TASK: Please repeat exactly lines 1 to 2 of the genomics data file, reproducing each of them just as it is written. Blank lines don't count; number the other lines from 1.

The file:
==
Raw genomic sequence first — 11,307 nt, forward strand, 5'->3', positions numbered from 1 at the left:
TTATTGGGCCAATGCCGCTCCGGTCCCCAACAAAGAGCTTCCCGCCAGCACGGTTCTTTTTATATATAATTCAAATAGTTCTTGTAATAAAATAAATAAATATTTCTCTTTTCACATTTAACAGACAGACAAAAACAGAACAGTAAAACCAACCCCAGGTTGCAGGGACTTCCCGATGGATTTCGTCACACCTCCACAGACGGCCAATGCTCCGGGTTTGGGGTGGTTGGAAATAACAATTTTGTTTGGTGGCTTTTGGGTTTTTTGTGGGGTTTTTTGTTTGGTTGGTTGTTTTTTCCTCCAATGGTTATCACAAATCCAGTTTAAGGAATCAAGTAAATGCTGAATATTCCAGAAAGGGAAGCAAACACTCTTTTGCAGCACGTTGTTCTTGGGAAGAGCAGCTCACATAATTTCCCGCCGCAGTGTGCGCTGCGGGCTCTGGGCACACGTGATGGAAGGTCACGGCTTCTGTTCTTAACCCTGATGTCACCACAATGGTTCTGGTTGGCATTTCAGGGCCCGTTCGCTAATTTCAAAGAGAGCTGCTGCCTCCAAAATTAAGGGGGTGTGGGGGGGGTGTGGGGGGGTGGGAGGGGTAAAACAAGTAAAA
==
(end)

Raw genomic sequence first — 11,307 nt, forward strand, 5'->3', positions numbered from 1 at the left:
TTATTGGGCCAATGCCGCTCCGGTCCCCAACAAAGAGCTTCCCGCCAGCACGGTTCTTTTTATATATAATTCAAATAGTTCTTGTAATAAAATAAATAAATATTTCTCTTTTCACATTTAACAGACAGACAAAAACAGAACAGTAAAACCAACCCCAGGTTGCAGGGACTTCCCGATGGATTTCGTCACACCTCCACAGACGGCCAATGCTCCGGGTTTGGGGTGGTTGGAAATAACAATTTTGTTTGGTGGCTTTTGGGTTTTTTGTGGGGTTTTTTGTTTGGTTGGTTGTTTTTTCCTCCAATGGTTATCACAAATCCAGTTTAAGGAATCAAGTAAATGCTGAATATTCCAGAAAGGGAAGCAAACACTCTTTTGCAGCACGTTGTTCTTGGGAAGAGCAGCTCACATAATTTCCCGCCGCAGTGTGCGCTGCGGGCTCTGGGCACACGTGATGGAAGGTCACGGCTTCTGTTCTTAACCCTGATGTCACCACAATGGTTCTGGTTGGCATTTCAGGGCCCGTTCGCTAATTTCAAAGAGAGCTGCTGCCTCCAAAATTAAGGGGGTGTGGGGGGGGTGTGGGGGGGTGGGAGGGGTAAAACAAGTAAAA